“The individual branches of mathematics are represented as different columns on the stone. Each statement and each theorem have their counterpart in another domain. The beauty of this is that, if I have a certain problem that I cannot solve in one domain, I just translate it to another one! André Weil discussed this analogy in a letter to his sister, and his work is a fascinating example of using parts of the mathematical Rosetta Stone to prove theorems.”
He argues, that the main benefit of a program like this would be to make as many connections among results in different fields to avoid in a sense over specializing in the tools that as researchers are created.
“The classical way of writing a machine learning paper is to present a novel solution to a specific problem. We want to say ‘Look, we are able to do things now that we could not do before!’, such as the aforementioned learning on sets. This is highly relevant, but we must not forget that we should also look at how our novel approach is connected to the field. Does it maybe permit generalising statements? Does it shed some light on a problem that was poorly understood before? If we never explore the links, we risk making ourselves into toolmakers with too many bits and pieces. Looking for the general instead of the specific is the key to avoid this—and this is why machine learning needs its own version of the Langlands programme. It does not have to be so ambitious or far-reaching, but it should be a motivation for us to investigate outside our respective niche.”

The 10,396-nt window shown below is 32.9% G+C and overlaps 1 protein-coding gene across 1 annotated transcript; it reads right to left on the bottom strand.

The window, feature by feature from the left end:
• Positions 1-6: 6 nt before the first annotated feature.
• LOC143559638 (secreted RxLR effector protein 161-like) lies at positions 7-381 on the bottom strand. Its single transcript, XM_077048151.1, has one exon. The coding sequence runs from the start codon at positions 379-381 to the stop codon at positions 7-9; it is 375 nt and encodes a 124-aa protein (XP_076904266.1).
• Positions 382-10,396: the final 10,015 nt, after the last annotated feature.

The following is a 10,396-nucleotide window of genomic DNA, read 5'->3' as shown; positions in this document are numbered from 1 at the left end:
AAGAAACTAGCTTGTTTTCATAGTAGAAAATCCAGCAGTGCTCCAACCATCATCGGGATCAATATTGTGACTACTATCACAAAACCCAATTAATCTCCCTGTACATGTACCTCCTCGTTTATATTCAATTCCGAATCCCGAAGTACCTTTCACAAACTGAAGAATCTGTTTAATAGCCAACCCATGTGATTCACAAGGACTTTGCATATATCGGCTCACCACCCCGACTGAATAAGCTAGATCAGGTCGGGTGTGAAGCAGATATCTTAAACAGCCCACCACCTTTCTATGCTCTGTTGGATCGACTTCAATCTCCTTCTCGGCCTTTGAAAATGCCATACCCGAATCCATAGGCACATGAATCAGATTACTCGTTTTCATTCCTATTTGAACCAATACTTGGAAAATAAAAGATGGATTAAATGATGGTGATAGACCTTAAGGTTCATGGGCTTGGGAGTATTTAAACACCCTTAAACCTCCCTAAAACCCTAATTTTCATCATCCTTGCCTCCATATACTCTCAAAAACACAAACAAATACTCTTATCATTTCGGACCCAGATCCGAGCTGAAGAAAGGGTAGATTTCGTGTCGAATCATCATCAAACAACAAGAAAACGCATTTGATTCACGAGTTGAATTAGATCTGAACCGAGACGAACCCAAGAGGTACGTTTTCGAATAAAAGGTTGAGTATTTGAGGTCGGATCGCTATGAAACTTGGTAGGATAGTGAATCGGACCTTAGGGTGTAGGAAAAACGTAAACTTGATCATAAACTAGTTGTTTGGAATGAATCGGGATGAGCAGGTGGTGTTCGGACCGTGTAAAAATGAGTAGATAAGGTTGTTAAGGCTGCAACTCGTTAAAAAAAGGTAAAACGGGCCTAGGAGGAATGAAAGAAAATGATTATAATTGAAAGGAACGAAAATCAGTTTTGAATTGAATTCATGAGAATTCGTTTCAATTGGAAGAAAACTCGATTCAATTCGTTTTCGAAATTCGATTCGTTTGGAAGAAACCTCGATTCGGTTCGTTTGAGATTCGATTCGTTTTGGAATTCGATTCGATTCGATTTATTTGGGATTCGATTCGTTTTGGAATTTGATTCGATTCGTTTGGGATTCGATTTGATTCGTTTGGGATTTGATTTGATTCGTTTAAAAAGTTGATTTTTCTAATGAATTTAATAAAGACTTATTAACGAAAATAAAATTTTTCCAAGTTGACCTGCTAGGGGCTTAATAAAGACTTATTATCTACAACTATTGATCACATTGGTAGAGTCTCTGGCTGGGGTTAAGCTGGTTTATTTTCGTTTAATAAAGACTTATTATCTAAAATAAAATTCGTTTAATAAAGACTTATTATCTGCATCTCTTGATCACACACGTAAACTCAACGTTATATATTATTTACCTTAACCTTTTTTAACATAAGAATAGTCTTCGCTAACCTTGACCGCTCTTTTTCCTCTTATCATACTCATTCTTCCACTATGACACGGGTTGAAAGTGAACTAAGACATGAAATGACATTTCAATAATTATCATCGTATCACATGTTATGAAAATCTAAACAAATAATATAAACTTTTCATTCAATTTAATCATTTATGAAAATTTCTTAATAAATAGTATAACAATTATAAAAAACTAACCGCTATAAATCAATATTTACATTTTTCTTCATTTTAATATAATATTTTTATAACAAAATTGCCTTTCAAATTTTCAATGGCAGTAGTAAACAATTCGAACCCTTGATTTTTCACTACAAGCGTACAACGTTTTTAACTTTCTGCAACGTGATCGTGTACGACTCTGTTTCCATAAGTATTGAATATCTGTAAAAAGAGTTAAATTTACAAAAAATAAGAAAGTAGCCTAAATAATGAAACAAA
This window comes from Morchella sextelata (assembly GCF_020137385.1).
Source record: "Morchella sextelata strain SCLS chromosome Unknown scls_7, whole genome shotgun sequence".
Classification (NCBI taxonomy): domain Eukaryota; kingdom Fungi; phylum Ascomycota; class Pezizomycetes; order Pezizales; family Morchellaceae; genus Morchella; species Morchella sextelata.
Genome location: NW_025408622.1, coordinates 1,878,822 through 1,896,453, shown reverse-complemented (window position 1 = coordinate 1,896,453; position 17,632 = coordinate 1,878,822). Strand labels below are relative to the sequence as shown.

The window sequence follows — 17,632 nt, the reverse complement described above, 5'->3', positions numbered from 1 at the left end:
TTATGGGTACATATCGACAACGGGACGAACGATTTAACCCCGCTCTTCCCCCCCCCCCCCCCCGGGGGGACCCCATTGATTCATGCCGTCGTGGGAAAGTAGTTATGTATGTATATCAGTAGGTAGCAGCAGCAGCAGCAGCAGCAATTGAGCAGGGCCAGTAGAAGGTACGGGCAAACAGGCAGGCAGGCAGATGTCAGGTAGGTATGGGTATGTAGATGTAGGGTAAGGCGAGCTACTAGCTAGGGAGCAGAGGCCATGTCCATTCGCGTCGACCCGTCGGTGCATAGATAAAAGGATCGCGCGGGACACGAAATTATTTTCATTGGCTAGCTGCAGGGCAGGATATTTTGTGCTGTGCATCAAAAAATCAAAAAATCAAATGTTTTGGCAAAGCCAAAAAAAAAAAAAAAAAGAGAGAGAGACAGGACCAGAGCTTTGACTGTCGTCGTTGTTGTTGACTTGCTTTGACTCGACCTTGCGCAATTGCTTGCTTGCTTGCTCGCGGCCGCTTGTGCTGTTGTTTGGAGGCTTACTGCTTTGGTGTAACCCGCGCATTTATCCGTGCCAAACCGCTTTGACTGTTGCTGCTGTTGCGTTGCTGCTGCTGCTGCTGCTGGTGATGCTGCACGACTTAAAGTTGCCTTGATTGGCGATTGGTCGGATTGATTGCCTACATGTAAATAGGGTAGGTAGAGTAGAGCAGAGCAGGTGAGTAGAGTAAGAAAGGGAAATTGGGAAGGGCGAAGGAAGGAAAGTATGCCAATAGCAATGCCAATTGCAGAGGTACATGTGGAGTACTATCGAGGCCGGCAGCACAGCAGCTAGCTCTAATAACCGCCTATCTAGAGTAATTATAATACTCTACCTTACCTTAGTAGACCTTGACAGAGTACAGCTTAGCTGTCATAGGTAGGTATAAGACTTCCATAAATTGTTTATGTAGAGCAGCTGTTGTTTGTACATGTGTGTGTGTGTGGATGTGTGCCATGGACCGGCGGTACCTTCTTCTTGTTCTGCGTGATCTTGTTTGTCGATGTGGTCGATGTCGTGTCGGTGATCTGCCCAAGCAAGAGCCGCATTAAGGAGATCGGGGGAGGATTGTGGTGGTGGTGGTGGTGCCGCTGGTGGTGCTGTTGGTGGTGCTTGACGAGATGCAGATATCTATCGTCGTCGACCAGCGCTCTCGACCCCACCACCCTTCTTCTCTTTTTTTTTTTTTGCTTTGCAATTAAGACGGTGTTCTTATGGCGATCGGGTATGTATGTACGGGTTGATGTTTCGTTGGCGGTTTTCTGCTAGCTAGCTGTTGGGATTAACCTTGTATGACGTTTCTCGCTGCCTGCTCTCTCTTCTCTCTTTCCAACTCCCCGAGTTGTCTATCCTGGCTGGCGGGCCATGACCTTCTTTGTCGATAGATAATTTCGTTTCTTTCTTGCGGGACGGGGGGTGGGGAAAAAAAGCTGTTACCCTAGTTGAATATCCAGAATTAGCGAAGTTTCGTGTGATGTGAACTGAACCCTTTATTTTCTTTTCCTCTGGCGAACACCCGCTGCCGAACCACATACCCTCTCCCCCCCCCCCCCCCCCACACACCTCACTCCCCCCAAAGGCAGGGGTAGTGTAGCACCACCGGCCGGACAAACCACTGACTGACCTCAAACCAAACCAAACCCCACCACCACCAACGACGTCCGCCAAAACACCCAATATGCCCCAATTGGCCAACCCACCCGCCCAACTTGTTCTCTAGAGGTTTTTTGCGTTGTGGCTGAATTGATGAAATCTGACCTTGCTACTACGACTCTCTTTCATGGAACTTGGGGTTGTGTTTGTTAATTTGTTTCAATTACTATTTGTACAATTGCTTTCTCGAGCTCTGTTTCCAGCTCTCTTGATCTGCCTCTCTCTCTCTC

In this post, Rieck highlights how similar the choices designers make in creating an installation script for a program, researchers who develop packages also make are. In particular, the dangers of providing misleading parameters or defaults to users.